Written by Doctor G

A picky preschooler? Of course!

As far as eating goes, she’s willing to at least try different foods before claiming she doesn’t like them. Her food staples are primarily breakfast foods: cereal, pancakes, French toast, croissants, eggs, cheese, potatoes, etc. And of course, chicken nuggets and fries. What frustrates us the most is when she was younger she would eat ANYTHING we put in front of her. But this current phase she’s in seems like it has been going on FOREVER.

Jesseca, in New York City, NY

A: Pickiness! I feel your pain. “She used to try everything!” is such a common refrain from parents of 2-4 year olds. Don’t worry, your adventurous eater is still in there. She is just hidden under a protective layer of normal developmental stubbornness.

Your daughter has figured out two important facts.

First of all, repetition is comforting. Just like she wants you to read the same book 1.2 million times, watch the same video again and again, hear the same song on the radio (internet?) over and over, she has realized that she likes eating the same few foods repeatedly.

Secondly, she has learned that, unlike most things she “decides,” you can’t really argue with her about her tastes. What and when she eats, sleeps, and uses the potty are the only things she has any real control over. At the age when autonomy (control of self) becomes the driving force behind her every statement, she is searching for those situations in which she can be the decider. I swear, my son woke up every single morning of his 2 year old year thinking, “Maybe I’m the boss TODAY!”

For some kids this picky eating thing lasts months, for some it is years. I can’t tell you when it will end. I can however, give you a few suggestions from a mom who has been there and suffered through that.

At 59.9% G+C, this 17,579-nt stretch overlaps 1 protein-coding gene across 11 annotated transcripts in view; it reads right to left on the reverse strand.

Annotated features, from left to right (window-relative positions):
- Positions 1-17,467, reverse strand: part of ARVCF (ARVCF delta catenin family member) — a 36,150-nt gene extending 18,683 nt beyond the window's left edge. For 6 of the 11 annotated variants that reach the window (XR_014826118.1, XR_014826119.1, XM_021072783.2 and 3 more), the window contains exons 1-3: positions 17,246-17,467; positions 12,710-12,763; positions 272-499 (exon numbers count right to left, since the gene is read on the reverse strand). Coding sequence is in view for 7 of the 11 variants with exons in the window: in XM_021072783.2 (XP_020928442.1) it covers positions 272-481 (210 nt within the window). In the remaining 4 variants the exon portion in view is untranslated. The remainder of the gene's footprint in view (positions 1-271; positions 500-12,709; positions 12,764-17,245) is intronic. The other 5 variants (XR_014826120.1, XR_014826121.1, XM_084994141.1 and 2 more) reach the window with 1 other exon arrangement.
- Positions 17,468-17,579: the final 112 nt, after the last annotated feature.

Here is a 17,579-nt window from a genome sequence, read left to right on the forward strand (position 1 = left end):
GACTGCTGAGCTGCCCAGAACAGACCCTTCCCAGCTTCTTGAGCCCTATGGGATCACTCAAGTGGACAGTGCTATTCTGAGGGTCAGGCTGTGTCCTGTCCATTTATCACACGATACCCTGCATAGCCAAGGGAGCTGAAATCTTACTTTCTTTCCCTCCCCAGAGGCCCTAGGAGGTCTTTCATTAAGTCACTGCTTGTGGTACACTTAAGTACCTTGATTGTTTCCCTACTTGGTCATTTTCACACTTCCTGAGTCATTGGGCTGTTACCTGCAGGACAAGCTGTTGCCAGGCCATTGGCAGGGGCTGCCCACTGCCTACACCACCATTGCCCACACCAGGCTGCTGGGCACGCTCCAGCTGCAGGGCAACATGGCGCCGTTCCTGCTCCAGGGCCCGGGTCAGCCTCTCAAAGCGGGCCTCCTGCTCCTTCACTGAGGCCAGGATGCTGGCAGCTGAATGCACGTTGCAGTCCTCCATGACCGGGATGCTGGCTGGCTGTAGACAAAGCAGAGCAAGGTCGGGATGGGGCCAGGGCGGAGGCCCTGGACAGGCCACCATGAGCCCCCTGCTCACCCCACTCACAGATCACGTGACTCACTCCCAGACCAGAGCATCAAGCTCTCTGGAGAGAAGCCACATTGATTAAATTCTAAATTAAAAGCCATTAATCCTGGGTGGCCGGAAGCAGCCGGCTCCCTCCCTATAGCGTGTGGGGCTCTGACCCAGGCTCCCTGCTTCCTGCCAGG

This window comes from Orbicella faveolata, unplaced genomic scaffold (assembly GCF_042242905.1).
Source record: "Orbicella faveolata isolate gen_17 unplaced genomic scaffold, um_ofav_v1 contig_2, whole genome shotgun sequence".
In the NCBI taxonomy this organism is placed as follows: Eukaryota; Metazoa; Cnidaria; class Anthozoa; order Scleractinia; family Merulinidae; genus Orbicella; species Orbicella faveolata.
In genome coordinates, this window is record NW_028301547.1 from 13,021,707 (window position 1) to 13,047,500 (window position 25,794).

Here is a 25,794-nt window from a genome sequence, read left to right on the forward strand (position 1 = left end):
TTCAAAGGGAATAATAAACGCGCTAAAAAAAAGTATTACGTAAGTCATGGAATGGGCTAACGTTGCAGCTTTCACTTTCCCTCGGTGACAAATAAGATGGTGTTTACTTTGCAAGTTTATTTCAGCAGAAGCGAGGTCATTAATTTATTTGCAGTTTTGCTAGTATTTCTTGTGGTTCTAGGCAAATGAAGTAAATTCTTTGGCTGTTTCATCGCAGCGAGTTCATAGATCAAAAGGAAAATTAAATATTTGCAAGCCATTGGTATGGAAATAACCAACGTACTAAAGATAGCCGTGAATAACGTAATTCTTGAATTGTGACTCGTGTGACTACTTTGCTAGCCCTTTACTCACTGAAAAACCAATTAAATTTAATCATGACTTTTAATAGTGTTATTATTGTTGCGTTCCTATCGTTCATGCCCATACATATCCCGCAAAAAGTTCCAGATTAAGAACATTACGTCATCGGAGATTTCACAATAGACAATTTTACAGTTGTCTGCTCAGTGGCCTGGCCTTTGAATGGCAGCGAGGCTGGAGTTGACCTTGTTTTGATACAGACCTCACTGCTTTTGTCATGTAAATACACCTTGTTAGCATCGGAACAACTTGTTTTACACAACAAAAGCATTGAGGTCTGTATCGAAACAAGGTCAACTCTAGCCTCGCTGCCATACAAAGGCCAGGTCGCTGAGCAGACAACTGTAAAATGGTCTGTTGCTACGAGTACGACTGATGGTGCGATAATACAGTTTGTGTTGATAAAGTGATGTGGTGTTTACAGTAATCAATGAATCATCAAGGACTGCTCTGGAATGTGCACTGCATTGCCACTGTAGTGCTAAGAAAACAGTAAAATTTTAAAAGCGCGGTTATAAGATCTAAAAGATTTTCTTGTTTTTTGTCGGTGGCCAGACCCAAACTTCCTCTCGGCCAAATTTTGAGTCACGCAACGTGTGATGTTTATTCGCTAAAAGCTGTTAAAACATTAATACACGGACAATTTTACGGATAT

1. Only try one new food per meal. Assuming you are following the usual 1 grain, 1 protein, 1 vegetable pattern that I attempt for at least one or two meals a day, make sure that 2 of them are familiar and acceptable to your daughter. Don’t run the menu by her (too much power) but you know in general what she’ll eat.

2. Don’t argue with her about the new food. But if she wants seconds of the familiar foods, she is going to have to finish the new food first. This way, no argument. You make the expectation clear, and she gets to decide if she is done eating or if she is willing to be brave. Don’t get suckered though, and give her the chicken nuggets as a “snack” 30 minutes later when she is hungry. Drag the new food back out and let her use hunger as a motivator.

3. Vegetables as appetizer. When the kids are hanging around the kitchen while we make dinner, we put vegetables on the table for them to graze on. They don’t have to eat them, but often hunger will overcome their resistance.

4. If you go out to eat, ask the server to bring the vegetable out right away (they are usually pre-made so it’s ready immediately) and to wait to bring the sweet drink that ALWAYS comes with the kid meal until after the food is served.

Be strong! You can teach your daughter to eat a balanced diet without every meal being a battle. But it’s going to take a while!

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3 thoughts on “A picky preschooler? Of course!”

  1. This is so neat to see the rules stated in words. For the past nine years I have been watching you and the rest of my children show your incrdible parenting skills on the six boys. I see it at work all the time for those folks out there who question whether they work. They do.

  2. Natalie, I know your son is only recently two. I hope when you feel he has hit a developmental stage to understand your rule and learn to believe it, that this will be helpful to you!

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